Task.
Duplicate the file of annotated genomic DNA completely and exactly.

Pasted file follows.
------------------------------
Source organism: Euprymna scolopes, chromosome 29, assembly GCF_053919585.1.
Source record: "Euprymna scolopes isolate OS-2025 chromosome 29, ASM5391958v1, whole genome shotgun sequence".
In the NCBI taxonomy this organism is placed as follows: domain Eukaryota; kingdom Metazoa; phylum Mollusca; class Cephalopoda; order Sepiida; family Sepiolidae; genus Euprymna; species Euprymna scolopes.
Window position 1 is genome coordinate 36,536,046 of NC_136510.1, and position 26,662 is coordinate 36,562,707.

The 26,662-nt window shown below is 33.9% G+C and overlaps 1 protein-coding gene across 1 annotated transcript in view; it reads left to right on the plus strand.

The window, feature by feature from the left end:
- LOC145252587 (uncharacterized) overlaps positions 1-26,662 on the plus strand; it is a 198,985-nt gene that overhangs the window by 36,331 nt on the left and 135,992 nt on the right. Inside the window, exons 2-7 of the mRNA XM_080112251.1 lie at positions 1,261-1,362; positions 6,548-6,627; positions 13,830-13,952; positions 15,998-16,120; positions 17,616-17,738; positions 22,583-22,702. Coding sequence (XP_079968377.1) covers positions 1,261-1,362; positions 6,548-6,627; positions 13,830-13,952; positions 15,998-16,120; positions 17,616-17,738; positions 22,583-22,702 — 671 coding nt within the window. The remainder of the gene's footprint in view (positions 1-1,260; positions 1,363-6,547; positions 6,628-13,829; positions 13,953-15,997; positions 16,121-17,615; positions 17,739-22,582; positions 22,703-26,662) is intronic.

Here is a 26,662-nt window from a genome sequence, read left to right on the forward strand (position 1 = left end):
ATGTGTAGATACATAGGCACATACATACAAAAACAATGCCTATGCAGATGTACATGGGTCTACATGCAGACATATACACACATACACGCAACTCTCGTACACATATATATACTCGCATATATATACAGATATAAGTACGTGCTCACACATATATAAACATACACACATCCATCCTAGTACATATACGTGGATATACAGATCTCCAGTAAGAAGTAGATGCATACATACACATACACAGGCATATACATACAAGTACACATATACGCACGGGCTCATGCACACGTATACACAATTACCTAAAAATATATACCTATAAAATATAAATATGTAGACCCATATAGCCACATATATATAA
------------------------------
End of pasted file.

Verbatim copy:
Source organism: Euprymna scolopes, chromosome 29, assembly GCF_053919585.1.
Source record: "Euprymna scolopes isolate OS-2025 chromosome 29, ASM5391958v1, whole genome shotgun sequence".
In the NCBI taxonomy this organism is placed as follows: domain Eukaryota; kingdom Metazoa; phylum Mollusca; class Cephalopoda; order Sepiida; family Sepiolidae; genus Euprymna; species Euprymna scolopes.
Window position 1 is genome coordinate 36,536,046 of NC_136510.1, and position 26,662 is coordinate 36,562,707.

The 26,662-nt window shown below is 33.9% G+C and overlaps 1 protein-coding gene across 1 annotated transcript in view; it reads left to right on the plus strand.

The window, feature by feature from the left end:
- LOC145252587 (uncharacterized) overlaps positions 1-26,662 on the plus strand; it is a 198,985-nt gene that overhangs the window by 36,331 nt on the left and 135,992 nt on the right. Inside the window, exons 2-7 of the mRNA XM_080112251.1 lie at positions 1,261-1,362; positions 6,548-6,627; positions 13,830-13,952; positions 15,998-16,120; positions 17,616-17,738; positions 22,583-22,702. Coding sequence (XP_079968377.1) covers positions 1,261-1,362; positions 6,548-6,627; positions 13,830-13,952; positions 15,998-16,120; positions 17,616-17,738; positions 22,583-22,702 — 671 coding nt within the window. The remainder of the gene's footprint in view (positions 1-1,260; positions 1,363-6,547; positions 6,628-13,829; positions 13,953-15,997; positions 16,121-17,615; positions 17,739-22,582; positions 22,703-26,662) is intronic.

Here is a 26,662-nt window from a genome sequence, read left to right on the forward strand (position 1 = left end):
ATGTGTAGATACATAGGCACATACATACAAAAACAATGCCTATGCAGATGTACATGGGTCTACATGCAGACATATACACACATACACGCAACTCTCGTACACATATATATACTCGCATATATATACAGATATAAGTACGTGCTCACACATATATAAACATACACACATCCATCCTAGTACATATACGTGGATATACAGATCTCCAGTAAGAAGTAGATGCATACATACACATACACAGGCATATACATACAAGTACACATATACGCACGGGCTCATGCACACGTATACACAATTACCTAAAAATATATACCTATAAAATATAAATATGTAGACCCATATAGCCACATATATATAA